Physical ActivityCaution: Some complementary agents or therapies may be useful for cancer patients; however, some may be harmful in certain situations. MD Anderson Cancer Center cautions patients to consult with their oncologist before attempting to use any agents or therapies referenced on these pages. Inclusion of an agent, therapy or resource on this CIMER web site does not imply endorsement by MD Anderson Cancer Center.
Physical activity can be any movement produced by skeletal muscles such as exercise, sports, dance, home and occupational activities. Because this activity expends energy it balances the intake of energy from foods and is an important factor in weight control.
Convincing evidence exists that physical activity is associated with a reduced risk of cancers of the colon and breast. Several studies also suggest that it probably reduces risks of cancers of the prostate, lung and lining of the uterus.
Physical activity has also been found to cause changes in insulin resistance, metabolism, and hormone levels and these changes may help to prevent tumor development. In many studies, physical activity has also been correlated with an increase in self-esteem and overall quality of life.
People who exercise regularly really can live longer according to a study published in November of 2005 by the Archives of Internal Medicine. Increases of 1.5 to 3.5 more years lived free of cardiovascular disease were identified among over five thousand people followed in the Framingham Heart Study.
The Centers for Disease Control and Prevention recommends that adults have at least 30 minutes of moderate physical activity (breathing hard as in a brisk walk) on five or more days of the week or vigorous intensity (breathing hard and sweating) for at least 20 minutes on three or more days of the week. The thirty minutes of physical activity does not have to be done all at one time; it can be broken up into 10-minute segments during the day.
Children and adolescents should have at least 60 minutes of moderate to vigorous physical activity each day for five days a week.
How it is taken
A wide variety of options exist from chair exercises to walking to more active sports so one should never feel bored.
Patients recovering from surgery or side effects of cancer treatment may need special help provided by physical or occupational therapists.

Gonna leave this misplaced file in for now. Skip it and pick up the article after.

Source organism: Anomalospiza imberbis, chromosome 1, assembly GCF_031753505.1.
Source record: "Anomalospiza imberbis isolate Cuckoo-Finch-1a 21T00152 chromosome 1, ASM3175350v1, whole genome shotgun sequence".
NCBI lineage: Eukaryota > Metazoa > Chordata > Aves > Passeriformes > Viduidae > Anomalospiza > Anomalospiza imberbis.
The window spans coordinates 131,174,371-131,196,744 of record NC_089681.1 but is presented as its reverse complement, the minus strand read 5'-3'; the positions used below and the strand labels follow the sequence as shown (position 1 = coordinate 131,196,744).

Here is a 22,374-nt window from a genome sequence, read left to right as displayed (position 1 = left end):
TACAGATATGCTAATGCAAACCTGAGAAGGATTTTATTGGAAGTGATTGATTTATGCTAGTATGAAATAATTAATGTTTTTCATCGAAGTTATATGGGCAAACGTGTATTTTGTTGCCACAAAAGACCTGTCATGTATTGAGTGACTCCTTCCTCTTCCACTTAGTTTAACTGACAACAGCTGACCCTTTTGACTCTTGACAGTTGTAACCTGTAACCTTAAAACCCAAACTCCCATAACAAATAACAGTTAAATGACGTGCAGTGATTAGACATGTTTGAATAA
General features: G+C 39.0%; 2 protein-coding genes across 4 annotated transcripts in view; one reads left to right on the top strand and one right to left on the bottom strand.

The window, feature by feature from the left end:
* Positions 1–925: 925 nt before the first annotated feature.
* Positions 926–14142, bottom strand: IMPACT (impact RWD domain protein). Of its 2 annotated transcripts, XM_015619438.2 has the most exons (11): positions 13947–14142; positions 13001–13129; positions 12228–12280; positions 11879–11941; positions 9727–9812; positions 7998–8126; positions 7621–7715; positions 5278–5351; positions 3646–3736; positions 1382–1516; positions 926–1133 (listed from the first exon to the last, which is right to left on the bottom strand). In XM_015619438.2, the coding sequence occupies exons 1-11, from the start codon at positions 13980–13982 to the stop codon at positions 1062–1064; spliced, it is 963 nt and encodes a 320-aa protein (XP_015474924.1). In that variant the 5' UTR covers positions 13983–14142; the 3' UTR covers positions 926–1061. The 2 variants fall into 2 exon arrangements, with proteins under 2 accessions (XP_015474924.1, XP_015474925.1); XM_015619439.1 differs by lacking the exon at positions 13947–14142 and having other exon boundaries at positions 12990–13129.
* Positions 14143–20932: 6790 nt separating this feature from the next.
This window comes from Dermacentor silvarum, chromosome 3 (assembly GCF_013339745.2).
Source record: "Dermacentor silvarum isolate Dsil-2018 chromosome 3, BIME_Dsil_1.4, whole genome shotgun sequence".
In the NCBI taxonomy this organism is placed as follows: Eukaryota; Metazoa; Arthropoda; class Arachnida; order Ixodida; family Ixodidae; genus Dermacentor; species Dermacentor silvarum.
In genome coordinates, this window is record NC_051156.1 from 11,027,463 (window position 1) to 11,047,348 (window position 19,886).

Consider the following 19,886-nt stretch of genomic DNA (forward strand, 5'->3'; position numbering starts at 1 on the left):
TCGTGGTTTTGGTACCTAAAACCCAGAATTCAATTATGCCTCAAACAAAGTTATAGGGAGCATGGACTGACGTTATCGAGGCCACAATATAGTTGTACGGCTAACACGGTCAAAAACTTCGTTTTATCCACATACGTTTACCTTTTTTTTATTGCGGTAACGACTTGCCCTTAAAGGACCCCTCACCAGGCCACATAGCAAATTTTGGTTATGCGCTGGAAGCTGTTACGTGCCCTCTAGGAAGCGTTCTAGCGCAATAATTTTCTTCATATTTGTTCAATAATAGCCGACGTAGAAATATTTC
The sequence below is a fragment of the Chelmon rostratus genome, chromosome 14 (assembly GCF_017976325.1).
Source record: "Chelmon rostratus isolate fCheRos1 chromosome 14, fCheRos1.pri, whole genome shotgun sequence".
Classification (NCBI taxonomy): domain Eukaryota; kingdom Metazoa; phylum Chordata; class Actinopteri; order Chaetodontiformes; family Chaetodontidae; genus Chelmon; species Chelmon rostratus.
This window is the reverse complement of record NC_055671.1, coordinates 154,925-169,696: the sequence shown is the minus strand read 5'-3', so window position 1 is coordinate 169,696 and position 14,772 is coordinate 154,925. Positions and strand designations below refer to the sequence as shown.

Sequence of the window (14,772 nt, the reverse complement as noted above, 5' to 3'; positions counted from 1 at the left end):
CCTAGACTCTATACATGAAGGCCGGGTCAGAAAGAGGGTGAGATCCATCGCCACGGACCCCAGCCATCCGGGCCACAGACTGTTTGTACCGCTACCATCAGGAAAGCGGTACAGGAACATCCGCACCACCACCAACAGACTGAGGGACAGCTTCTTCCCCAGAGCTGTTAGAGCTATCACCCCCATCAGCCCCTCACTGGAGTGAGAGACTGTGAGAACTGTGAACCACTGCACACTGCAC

Muscle soreness may occur if it is not part of a daily routine or if it is too soon after surgery or other treatment. Nausea may occur if one is exercising at a too high intensity or too soon after eating.
Injuries can occur with strenuous activity for which one is not adequately prepared. Persons with known cardiovascular disease or persons who have already experienced a major cardiovascular event (heart attack, stroke, or heart surgery), or men over age 40 and women over age 50 planning to engage in even moderate physical activity program should consult a physician first.
To avoid potential interactions, be sure to let your health care provider know if you use this or any other type of complementary therapy.
This summary of the scientific basis of physical activity in relation to cancer prevention and control is based on a review by the National Cancer Institute and recommendations of the American Cancer Society. For further information, please consult these resources:
- National Cancer Institute Fact Sheet: Physical Activity and Cancer
- American Cancer Society Physical Activity Guidelines
- MD Anderson Cancer Center Rehabilitation Services
A high quality, systematic review of physical exercise in cancer patients was published in 2005. For the results and conclusions of this review, view the PubMed Abstract.
A second article provides a descriptive overview and chronological perspective of developments of the exercise intervention studies in cancer patients. The article distinguishes between cardiovascular, resistance and flexibility training. For the results and conclusions of this review, view the PubMed Abstract.